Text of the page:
By Alison Knopf
There were more than 2,000 attendees at the 2018 conference of the American Association for the Treatment of Opioid Dependence (AATOD), held at the Marriott Marquis in New York City in March.
The five-day meeting was full of presentations, workshops, and formal and informal gatherings, where leaders and staffers in the field of treatment of opioid use disorders exchanged knowledge and experience.
Open Board Meeting: Concerns About STR Funding
The open board meeting, which took place March 10, was an important time to share concerns about funding and regulatory matters with federal agencies. Board members had many questions for the Substance Abuse and Mental Health Services Administration (SAMHSA). The questions were related to the State Targeted Response (STR) to the Opioid Crisis grant program, which added $1 billion to the opioid treatment landscape via state funds.
SAMHSA’s Onaje Salim, EdD, conducted his agency’s presentation at the open board meeting. He was confronted by questions about why so much of the STR funding was going to pay for buprenorphine, naloxone kits, and prevention messages, but relatively few contracts with opioid treatment programs (OTPs) were being funded, to expand treatment in a more comprehensive way.
Dr. Salim was very sympathetic to the concerns of the AATOD board members. Formerly the administrator of an OTP in Atlanta, Dr. Salim was the first Georgia delegate to the AATOD board of directors. Later he became the Single State Authority for Georgia, before going on to SAMHSA.
But concern persisted at the board meeting: Would the STR funding be used for the same projects in year 2 as in year 1? And how would SAMHSA be able to guarantee that the funds were being put to good use? “How do you give the same level of funding if you don’t understand if it worked the first year?” as AATOD president Mark Parrino, MPA, put it.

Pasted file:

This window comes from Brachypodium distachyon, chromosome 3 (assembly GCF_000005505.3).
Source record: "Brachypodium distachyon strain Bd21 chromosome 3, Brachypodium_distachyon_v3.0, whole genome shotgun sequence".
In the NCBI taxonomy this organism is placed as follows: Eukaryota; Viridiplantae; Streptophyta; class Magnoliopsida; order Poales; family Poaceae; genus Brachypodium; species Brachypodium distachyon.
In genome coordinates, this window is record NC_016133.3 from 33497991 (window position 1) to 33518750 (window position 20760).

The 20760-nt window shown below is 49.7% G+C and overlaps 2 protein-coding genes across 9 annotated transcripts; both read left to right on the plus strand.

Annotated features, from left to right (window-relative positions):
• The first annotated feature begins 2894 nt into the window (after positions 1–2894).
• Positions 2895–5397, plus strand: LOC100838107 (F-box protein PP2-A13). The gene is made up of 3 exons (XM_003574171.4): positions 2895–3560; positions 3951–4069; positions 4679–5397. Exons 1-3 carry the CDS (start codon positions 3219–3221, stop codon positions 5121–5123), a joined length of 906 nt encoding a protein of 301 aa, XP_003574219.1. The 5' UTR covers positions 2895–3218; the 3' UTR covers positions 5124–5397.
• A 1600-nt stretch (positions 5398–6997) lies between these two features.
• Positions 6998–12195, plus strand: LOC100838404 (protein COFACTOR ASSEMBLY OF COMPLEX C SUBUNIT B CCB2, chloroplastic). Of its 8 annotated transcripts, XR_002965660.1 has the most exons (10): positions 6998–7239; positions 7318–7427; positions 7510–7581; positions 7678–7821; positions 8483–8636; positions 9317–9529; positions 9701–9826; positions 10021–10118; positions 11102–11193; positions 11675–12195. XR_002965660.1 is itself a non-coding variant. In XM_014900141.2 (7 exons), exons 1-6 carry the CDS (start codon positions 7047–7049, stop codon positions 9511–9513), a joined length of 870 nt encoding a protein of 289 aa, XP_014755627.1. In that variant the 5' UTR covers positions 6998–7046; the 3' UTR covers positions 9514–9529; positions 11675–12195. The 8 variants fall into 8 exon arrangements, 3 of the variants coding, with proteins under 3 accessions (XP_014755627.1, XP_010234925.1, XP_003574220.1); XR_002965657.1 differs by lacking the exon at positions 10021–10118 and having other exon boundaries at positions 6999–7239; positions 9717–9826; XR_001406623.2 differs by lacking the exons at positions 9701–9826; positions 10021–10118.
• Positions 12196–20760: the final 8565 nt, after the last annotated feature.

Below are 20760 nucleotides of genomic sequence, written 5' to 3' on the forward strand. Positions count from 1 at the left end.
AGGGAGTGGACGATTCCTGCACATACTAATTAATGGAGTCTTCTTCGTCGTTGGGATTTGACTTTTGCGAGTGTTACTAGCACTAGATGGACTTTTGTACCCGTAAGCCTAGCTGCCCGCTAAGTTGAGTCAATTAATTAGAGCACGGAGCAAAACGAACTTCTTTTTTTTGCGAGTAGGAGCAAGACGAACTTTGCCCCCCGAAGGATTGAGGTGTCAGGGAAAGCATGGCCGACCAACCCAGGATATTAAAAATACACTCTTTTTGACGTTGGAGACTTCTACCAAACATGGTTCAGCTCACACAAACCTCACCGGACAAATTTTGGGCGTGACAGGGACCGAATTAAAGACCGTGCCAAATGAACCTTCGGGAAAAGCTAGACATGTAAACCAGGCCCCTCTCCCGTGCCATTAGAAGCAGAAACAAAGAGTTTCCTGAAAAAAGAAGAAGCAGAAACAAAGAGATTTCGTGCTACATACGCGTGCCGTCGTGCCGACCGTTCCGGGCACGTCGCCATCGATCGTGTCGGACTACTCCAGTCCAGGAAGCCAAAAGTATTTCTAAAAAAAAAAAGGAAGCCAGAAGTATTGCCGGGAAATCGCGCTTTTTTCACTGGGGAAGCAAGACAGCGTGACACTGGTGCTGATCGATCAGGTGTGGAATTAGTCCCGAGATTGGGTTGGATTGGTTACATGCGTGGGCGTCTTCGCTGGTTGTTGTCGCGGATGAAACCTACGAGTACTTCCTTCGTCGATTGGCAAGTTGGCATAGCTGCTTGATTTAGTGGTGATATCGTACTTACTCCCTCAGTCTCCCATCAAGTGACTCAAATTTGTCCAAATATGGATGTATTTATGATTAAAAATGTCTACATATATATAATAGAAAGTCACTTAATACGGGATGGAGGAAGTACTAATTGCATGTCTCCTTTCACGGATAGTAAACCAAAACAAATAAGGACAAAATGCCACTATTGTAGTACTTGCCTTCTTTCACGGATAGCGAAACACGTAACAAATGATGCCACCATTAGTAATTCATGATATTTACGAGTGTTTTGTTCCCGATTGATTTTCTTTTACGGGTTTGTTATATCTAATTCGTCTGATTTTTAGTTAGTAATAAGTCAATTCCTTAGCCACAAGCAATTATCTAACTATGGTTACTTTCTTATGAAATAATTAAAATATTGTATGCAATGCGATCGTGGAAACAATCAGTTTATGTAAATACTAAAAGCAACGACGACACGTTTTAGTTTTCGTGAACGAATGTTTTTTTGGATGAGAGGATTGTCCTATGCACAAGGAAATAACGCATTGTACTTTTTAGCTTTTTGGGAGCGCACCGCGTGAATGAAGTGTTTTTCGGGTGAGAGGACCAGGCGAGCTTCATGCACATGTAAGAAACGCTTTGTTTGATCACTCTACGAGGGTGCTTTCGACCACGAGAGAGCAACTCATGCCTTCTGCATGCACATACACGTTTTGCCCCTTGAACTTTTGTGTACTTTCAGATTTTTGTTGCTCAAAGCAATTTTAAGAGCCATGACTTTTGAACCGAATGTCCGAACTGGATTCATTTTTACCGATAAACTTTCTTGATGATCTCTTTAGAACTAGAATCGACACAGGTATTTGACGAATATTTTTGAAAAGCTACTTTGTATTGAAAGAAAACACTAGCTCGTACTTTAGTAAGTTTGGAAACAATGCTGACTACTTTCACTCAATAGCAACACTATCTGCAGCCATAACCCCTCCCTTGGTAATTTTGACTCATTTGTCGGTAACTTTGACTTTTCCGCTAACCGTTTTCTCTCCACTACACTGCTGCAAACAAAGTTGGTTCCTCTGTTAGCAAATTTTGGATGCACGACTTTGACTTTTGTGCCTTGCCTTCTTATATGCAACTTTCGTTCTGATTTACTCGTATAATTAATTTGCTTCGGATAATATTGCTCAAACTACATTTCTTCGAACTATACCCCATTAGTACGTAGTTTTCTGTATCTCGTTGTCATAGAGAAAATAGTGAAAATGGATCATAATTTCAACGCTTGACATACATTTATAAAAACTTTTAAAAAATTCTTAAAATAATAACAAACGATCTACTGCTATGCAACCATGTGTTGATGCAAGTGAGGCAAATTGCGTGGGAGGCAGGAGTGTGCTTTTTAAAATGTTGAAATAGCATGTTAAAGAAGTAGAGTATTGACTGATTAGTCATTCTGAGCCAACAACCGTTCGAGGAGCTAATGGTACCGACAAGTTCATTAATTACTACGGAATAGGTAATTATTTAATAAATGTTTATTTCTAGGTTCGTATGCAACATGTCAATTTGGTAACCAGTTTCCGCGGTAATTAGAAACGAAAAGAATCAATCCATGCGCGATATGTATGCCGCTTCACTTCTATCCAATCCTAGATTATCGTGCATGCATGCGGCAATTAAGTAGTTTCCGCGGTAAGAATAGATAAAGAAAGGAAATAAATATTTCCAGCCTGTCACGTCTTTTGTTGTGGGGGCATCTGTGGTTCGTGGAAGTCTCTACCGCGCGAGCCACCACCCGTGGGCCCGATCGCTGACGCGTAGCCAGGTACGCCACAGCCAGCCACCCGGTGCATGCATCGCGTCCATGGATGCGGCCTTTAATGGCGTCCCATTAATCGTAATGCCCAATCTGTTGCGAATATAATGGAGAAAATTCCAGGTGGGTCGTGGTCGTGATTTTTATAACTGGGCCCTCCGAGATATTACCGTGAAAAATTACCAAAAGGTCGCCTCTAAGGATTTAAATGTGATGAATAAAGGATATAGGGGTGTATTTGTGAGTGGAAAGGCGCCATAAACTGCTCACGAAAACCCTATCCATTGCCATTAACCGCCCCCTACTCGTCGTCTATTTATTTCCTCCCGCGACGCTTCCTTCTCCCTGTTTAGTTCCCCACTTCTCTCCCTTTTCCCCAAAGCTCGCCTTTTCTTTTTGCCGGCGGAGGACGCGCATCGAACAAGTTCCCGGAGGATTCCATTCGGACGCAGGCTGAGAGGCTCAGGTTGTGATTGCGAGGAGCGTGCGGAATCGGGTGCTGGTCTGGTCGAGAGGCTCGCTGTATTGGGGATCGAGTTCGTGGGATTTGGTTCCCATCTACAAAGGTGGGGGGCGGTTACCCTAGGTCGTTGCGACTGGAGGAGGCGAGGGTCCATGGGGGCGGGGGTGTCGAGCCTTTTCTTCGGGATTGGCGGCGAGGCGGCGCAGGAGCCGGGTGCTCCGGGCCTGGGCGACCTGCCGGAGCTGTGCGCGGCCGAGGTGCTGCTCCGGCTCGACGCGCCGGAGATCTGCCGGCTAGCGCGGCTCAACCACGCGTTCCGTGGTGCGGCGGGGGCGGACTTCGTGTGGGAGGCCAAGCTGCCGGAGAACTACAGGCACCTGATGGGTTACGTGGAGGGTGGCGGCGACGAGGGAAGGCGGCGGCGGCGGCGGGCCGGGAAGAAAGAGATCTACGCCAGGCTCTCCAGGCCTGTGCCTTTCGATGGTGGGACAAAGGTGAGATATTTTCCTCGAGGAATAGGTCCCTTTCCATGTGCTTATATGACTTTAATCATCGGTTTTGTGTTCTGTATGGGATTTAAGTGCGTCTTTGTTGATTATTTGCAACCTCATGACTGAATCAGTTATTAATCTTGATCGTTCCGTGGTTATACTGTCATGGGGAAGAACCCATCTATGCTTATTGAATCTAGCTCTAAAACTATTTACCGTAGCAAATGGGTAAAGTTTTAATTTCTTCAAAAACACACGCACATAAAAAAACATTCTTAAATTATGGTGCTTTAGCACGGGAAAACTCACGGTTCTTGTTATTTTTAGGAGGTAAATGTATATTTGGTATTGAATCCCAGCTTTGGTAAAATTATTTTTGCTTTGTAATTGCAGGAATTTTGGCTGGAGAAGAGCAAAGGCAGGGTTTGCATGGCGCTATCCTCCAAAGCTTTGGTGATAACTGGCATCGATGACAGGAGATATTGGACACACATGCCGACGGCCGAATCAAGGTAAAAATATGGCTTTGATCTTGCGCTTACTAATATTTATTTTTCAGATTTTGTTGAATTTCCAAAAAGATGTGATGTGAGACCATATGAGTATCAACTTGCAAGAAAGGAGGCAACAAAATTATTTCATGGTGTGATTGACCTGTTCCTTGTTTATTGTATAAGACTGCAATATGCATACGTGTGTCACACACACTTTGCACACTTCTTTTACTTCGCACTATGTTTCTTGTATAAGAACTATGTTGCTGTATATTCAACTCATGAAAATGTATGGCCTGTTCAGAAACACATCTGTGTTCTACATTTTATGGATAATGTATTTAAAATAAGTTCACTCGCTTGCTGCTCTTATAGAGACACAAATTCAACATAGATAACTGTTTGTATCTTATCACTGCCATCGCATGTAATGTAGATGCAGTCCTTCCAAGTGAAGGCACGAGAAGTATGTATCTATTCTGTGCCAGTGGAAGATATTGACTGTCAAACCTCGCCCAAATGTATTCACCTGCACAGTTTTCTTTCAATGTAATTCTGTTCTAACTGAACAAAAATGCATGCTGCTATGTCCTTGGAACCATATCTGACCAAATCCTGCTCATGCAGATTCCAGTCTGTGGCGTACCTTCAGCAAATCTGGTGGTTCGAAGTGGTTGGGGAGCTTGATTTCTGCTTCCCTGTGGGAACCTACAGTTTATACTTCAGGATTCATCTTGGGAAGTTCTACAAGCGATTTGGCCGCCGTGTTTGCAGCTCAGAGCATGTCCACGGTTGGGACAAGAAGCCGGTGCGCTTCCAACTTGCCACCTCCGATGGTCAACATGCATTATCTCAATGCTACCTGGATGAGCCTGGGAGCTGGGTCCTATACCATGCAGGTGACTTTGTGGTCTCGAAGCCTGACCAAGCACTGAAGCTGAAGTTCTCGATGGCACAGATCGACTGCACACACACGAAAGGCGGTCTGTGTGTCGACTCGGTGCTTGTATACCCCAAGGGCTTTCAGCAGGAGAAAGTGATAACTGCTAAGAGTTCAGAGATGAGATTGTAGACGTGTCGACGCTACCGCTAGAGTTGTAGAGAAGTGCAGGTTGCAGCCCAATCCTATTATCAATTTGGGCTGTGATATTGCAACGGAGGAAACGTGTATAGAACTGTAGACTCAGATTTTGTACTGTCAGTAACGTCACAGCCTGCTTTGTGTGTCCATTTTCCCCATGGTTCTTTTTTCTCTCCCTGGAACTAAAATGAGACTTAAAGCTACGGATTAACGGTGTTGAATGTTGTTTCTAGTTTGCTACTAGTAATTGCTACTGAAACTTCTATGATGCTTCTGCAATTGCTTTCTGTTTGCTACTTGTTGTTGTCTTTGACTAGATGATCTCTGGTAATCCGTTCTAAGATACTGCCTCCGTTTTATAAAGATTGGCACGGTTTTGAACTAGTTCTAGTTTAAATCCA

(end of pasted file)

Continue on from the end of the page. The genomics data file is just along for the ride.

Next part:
OTPs’ Missed Opportunity
The time for OTPs to have made their case, however, was back in December of 2016 when the STR grants were announced. States prepared their applications then, and although a new federal administration was coming in, the funding process was underway. OTPs needed to go to the states at that time to present their arguments.
“I did say to my board members and provider colleagues that if you guys want to get these funds, you have to plant yourselves in the state offices,” Mr. Parrino told AT Forum.
On the other hand, states also have an obligation to use federal funds judiciously and to reach out to the appropriate partners, including OTPs, said Mr. Parrino. If states are not including OTPs as part of their treatment expansion strategies, then that needs to be explained as well. While a number of federal and state agencies are moving quickly to increase access to treatment, it is also important to be accountable in how these funds are spent.
And it is up to SAMHSA to hold states accountable for their use of STR funds, said Mr. Parrino. “SAMHSA should be holding the states’ feet to the fire. This is a straightforward issue.”
Buprenorphine Data 2000 Prescribers—Where Are Comprehensive Services?
The challenge from DATA 2000 practices—buprenorphine prescribers who do not necessarily provide comprehensive services—is felt keenly by the OTP community.
SAMHSA is invested in quality treatment services. Still, how this need for quality is implemented in DATA 2000 practices “is going to be a mystery,” said Mr. Parrino. While Elinore McCance-Katz, MD, PhD, who heads SAMHSA, says she wants coordinated services, how does this apply to DATA 2000 practices, which only have to prescribe buprenorphine and not provide any other care?
It is also true that there are many DATA 2000 practices that are offering excellent care. There should be some consideration in identifying treatment providers who do provide excellent treatment utilizing evidence-base practices, said Mr. Parrino. This issue will take on greater importance as insurance companies use a number of strategies to identify providers, which should be part of their network.
AATOD supports all three medications approved to treat opioid use disorder, but, like Dr. McCance-Katz, it endorses treatment that is comprehensive, not just restricted to prescribing and dispensing medication.
Mobile Vans Haven’t Yet Hit the Road